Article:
An Orange-crowned Warbler with orange crown actually showing forages high up in a stand of shrubs with nothing but a blue sky behind.
These grayish to olive-green birds vary in color geographically and have few bold markings. There’s rarely any sign of an orange crown, which is usually only visible when the bird is excited and raises its head feathers. They might have you scratching your head until you recognize their slim shape, sharply pointed bill, and warmer yellow under the tail.https://www.allaboutbirds.org/guide/Orange-crowned_Warbler/overview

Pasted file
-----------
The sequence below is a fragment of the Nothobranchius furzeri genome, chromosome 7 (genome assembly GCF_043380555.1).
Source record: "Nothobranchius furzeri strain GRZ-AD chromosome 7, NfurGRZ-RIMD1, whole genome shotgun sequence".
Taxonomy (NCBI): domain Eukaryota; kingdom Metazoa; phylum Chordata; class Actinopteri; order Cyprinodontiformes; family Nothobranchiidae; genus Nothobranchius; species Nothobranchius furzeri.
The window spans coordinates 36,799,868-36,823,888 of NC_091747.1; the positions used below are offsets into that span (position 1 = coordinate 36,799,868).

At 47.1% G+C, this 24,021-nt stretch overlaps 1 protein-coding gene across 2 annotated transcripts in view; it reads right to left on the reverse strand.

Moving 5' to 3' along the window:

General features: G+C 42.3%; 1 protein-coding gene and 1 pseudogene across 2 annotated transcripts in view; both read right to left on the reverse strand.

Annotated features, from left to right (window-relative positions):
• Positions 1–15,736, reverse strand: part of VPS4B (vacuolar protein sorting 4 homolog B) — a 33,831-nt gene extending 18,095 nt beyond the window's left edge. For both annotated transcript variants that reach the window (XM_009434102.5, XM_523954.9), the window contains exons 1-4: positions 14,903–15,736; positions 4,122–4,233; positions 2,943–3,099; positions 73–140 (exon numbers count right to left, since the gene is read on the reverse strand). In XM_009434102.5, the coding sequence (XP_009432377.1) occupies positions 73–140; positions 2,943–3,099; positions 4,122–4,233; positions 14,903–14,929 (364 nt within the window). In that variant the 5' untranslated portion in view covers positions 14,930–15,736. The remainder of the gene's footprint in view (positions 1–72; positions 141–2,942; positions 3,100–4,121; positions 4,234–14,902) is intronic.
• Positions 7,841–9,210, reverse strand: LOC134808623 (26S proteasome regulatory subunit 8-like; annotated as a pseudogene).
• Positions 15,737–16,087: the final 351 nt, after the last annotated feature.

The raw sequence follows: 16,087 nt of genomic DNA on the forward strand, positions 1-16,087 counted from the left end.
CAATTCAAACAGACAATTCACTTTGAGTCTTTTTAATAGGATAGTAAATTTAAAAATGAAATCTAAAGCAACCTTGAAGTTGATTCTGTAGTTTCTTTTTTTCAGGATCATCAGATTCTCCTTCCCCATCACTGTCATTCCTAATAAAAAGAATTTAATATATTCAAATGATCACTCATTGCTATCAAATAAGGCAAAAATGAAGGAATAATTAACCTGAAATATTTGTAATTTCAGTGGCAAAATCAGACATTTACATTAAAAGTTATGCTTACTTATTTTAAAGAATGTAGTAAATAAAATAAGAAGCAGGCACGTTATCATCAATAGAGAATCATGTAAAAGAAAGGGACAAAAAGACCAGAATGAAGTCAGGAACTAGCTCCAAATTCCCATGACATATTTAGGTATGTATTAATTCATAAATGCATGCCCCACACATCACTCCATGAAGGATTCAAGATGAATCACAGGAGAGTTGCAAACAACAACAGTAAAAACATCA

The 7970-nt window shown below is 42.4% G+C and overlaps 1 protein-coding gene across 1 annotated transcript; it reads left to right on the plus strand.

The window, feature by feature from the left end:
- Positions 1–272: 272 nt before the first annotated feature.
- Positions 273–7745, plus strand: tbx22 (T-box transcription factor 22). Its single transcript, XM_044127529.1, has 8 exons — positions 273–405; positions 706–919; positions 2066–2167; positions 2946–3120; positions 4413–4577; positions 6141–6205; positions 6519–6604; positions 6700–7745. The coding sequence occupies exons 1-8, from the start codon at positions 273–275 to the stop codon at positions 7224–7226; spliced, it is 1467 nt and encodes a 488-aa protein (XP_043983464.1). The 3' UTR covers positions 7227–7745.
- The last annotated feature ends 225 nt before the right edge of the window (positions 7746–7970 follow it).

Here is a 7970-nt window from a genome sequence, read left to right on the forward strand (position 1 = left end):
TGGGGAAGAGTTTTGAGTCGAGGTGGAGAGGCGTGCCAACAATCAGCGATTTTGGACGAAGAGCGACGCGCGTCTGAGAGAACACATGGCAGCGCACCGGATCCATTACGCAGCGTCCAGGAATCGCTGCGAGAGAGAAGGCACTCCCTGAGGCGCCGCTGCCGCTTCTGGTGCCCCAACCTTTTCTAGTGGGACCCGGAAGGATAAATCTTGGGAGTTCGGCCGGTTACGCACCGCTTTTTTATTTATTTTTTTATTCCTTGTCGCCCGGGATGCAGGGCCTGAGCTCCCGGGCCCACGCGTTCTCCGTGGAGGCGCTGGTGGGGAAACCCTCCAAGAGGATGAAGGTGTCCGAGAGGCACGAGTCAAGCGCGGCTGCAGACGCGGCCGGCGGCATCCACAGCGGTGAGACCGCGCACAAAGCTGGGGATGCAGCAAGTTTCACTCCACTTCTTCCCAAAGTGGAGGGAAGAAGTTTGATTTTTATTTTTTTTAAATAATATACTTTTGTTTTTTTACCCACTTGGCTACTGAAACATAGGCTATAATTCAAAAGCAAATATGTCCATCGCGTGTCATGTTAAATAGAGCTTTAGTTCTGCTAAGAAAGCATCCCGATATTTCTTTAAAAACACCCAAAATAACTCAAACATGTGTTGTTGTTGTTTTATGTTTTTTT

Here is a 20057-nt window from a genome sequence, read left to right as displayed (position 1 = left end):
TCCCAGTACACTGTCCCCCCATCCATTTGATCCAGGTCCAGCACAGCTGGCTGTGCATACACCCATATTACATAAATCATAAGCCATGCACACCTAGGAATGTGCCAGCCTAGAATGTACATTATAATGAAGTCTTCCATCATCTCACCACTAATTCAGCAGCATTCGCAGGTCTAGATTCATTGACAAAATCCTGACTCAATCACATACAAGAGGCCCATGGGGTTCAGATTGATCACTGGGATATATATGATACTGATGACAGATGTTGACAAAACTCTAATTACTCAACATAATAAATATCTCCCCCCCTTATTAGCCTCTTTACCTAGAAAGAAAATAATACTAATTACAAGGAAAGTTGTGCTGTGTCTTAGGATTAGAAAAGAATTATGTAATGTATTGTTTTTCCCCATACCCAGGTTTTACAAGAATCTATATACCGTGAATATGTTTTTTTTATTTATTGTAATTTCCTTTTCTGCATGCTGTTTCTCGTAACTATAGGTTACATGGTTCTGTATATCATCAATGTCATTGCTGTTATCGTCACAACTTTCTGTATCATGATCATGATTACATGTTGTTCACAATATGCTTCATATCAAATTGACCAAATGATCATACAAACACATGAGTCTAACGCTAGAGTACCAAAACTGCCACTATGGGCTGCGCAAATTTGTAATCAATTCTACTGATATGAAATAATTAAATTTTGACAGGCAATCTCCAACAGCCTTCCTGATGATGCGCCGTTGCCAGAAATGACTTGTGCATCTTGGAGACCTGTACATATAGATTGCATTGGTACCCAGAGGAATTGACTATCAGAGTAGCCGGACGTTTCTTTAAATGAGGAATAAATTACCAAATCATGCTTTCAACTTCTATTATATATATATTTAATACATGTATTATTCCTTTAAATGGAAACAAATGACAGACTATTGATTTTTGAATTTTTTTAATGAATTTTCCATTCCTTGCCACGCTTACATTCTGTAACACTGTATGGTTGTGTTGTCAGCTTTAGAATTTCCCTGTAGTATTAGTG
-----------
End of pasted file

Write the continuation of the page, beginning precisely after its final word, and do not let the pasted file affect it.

An excited male sang this morning moving from shrub to shrub and tree to tree as we intently listen and tried to learn his song.
The male Orange-crowned Warbler’s song is far more variable than that of other wood warblers—so much so that the males can be told apart by their distinctive song patterns. Breeding males often form “song neighborhoods,” where two to six birds in adjacent territories learn and mimic each other’s songs. These “neighborhood” songs can persist for years.https://www.allaboutbirds.org/guide/Orange-crowned_Warbler/overview
A true burst of sunshine was a nice start to the day.